Leonard Bernstein smoking a cigarette

The Bernstein Enigma

In narrowly focusing on Leonard Bernstein’s tortured personal life, "Maestro" fails to explore his tortured artistic life.
The Go-Go's on July 30, 1981. From left, Kathy Valentine, Charlotte Caffey, Jane Wiedlin, Belinda Carlisle, and Gina Schock.

We Got the Beat

How The Go-Go’s emerged from the LA punk scene in the late ’70s to become the first and only female band to have a number one album.
Miles Davis.

Not Not Jazz

When Miles Davis went electric in the late 1960s, he overhauled his thinking about songs, genres, and what it meant to lead a band.
A kickline of five Asian American dancers at the Forbidden City nightclub in San Francisco.
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Americanism, Exoticism, and the “Chop Suey” Circuit

Asian American artists who performed for primarily white audiences in the 1930s and ’40s both challenged and solidified racial boundaries in the United States.
Nicki Minaj and the autobiography of Malcolm X written by Alex Haley.

It’s Bigger Than Hip-Hop

We cannot understand the last fifty years of U.S. history—certainly not the first thing about Black history—without studying the emergence and evolution of rap.
A drawing of a smiling stereotypical 1950s housewife with thought-bubbles depicting dinner party food and paraphernalia.

Time Traveling Through History’s Weirdest Entertaining Advice

The 20th century brought dinner parties to the masses, along with some truly unhinged entertaining advice
Cordell Jackson playing guitar on stage

Overlooked No More: Cordell Jackson, Elder Stateswoman of Rock ’n’ Roll

A pioneering record-label owner and engineer, she played guitar in a raw and unapologetically abrasive way. “Whatever song it was,” she said, “I always creamed it.”
Photo of a female jogger drinking water out of a pink metal water bottle.
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Your New Year's Resolution to Drink More Water Has a History

Our water bottle obsession speaks to deeper historical trends.
Silhouette of Oppenheimer wearing a fedora.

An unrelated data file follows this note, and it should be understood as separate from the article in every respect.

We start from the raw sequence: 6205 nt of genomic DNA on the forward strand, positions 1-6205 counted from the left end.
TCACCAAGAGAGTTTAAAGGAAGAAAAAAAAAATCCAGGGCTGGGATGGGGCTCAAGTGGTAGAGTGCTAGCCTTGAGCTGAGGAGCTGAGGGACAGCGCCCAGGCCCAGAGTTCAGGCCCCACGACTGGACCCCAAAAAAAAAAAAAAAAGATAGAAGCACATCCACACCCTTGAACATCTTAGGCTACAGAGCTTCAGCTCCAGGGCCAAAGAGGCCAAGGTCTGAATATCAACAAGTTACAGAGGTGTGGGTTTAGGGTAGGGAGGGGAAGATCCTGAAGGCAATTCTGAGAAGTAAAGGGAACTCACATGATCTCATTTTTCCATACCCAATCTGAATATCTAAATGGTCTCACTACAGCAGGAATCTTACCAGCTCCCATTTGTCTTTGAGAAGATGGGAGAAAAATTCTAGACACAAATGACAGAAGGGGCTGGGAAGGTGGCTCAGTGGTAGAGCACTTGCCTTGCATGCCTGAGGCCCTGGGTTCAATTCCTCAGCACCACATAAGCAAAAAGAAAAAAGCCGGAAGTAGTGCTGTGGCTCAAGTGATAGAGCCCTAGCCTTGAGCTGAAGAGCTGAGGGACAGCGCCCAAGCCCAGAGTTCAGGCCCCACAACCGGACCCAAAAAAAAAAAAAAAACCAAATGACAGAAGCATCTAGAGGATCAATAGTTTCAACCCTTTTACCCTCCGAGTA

How Do We Know the Motorman Is Not Insane?

Oppenheimer and the demon heart of power.
A photograph of John G. Neihardt raising his fists to box.
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A Tale of Two Visionaries

What roiled the mind of Nebraska poet John Neihardt with whom Black Elk, the iconic Lakota holy man, shared his story?
A turntable and records.

What’s Old is New Again (and Again): On the Cyclical Nature of Nostalgia

Retro was not the antithesis to the sub- and countercultural experiments of the 1960s, it grew directly out of them.
Santa catches the trolly to Bloomingdales.

In the 1800s, a Group of NYC Artists and Writers Created the Modern-Day Santa Claus

See how Washington Irving, Clement Clarke Moore and Thomas Nast made Santa the merriest man in Manhattan.
Bud Schulberg testifying before HUAC.

During the 2023 Writers Strike, This Book Helped Me Understand the Depravities of Hollywood

A 1941 novel by a former Communist Party member about the dog-eat-dog scumbaggery of movie executives and the lying and artless bragging that Hollywood runs on.
Shirley Horn in a publicity shot, 1960.

How to Take It Slow

Following the rhythm of Shirley Horn.
Roberta Flack and Donny Hathaway standing on stage singing to each other.

Radical Light

The cosmic collision of Roberta Flack and Donny Hathaway.